An Exploration on the Importance of Queer and LGBTQ+ Literature and Television in the United Kingdom

For LGBTQ+ history month, I channeled my energy into writing an essay-turned-personal-essay-turned-blog-post on LGBTQ+ media throughout my childhood, and some thoughts on improving the appearance of LGBTQ+ portrayals in said media.

The UK’s stance on LGBT+ is slowly but surely becoming progressive, no doubt in part thanks to the acceptance and encouragement of diverse shows like RuPaul’s Drag Race UK, Channel 4’s It’s a Sin, and the 2014 historical biopic Pride that really helped open the eyes of queer youth to the importance of alliances, the Welsh Miner Strikes, and the injustice and inequalities of a not-so-long ago government. Queer representation in television (including streaming services such as Netflix, Prime, and Disney+ which all produce their own shows and films) is growing in importance as we thrive in the digital age – even more so, perhaps, as lockdowns force us to spend more time indoors.

Figure 1 below highlights the sexual orientation percentages from the ONS Annual Population Survey; in no way is this an accurate representation of queer identity within the United Kingdom.

Not only is this old data – despite being published in 2020, this data only exists up until 2018 – but it is incredibly restrictive. The strategy for ONS is a sample and estimation one; whilst this can be a reliable method for general populations, it is in no way accurate or a full reflection of LGBTQ+ population within the UK. For a full breakdown of the method, see their explanation here. Furthermore, the sexual orientations listed are not inclusive – rather, they are exclusive of important identities. Sexual orientation is, for many, fluid – there are no strict definitions they feel as though they adhere to when it comes to where their attractions may lie. The use of ‘other’ promotes identity erasure, signalling that sexualities outside of ‘heterosexual’, ‘homosexual’, and ‘bisexual’ are not valid nor worthy of highlighting.

It is positive, of course, to witness the trend of the data: there is a gradual but steady increase for the options of ‘Other’, ‘Bisexual’, and ‘Gay/Lesbian’. This doesn’t necessarily mean there is an increase of people discovering their sexualities or identifying with something they had previously not, but rather, an exhibition of changing attitudes and the implication that people within the UK are more comfortable to disclose their orientation. Internalised homophobia can be so rife in some queer people that to even disclose ones’ sexuality anonymously is not something they are comfortable with; this more often than not arises from prejudice exhibited by peers, family members, authority figures, and even celebrities.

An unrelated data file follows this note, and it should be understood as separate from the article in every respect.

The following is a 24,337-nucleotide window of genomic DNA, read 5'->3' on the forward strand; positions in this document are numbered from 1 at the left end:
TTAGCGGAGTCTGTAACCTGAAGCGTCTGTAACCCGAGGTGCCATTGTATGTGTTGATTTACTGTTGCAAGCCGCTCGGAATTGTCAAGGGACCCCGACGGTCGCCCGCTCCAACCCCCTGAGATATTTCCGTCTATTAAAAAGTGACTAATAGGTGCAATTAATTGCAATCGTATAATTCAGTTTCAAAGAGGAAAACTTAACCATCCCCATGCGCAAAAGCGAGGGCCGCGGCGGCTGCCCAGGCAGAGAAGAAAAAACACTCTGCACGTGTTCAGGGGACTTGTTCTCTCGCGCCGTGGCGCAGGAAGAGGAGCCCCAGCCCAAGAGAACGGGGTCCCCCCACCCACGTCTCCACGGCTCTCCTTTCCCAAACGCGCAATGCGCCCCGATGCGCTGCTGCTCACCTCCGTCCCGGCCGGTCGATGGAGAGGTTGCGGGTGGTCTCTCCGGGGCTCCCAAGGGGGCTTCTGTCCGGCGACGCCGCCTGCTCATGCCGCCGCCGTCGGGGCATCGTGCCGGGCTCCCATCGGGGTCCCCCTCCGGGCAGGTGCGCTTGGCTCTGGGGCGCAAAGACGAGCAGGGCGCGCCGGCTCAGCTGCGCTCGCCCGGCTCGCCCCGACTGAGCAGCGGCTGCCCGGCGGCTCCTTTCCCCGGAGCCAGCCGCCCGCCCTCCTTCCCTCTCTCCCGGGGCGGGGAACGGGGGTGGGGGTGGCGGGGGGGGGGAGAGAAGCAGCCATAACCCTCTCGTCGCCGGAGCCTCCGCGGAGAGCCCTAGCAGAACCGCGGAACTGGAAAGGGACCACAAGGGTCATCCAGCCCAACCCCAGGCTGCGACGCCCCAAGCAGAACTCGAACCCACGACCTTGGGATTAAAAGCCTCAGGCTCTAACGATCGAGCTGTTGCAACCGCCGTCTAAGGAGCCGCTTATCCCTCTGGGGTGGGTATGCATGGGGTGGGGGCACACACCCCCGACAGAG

It is a commonly regarded fact that LGBTQ+ populations have a ‘higher risk of psychological distress compared to their heterosexual counterparts’ (Cornish); this is theorised to be a result of feeling a minority status, which is something a lack of representation in the media can create. This theory is not, of course, limited to just LGBTQ+ representation. Increased mental disparity can also arise from internalised homophobia, which is often onset by parent or familial relations/influence, and a lack of exposure and or understanding of homosexuality. The problem with internalised homophobia is that its effect is not limited solely to the self; youth who exhibit internalised homophobia are far more susceptible to substance abuse and addictive behaviours, as ‘they may attempt to self-medicate their feelings of anger, confusion, denial, shame and self-hatred’ (Kanbur). These forms of behaviour will undoubtedly have a ripple effect into the wider community, and often on those relationships in close proximity.

There is still a lot to be done for the NHS, and one major area for improvement is mental health awareness and the accessibility of mental health resources for patients – including pastoral care within school for adolescents, wherein the risk of mental health problems developing is far greater than in later life as youth (especially LGBTQ+ youth) advance through puberty. More specifically, LGBTQ+ mental health is a key area within the NHS that is in need of development.

In 2016, The Proud Trust (formerly LGBT Youth North West) released a report entitled ‘Lesbian, Gay, Bisexual and Trans (LGBT) Young People’s Health in the UK: A literature review with a focus on needs, barriers and practice’, exploring the as-of-then current state of awareness for health practitioners on the needs of LGBTQ+ persons. It is unclear if the recommended improvements have been implemented, but some key takeaways from the review were: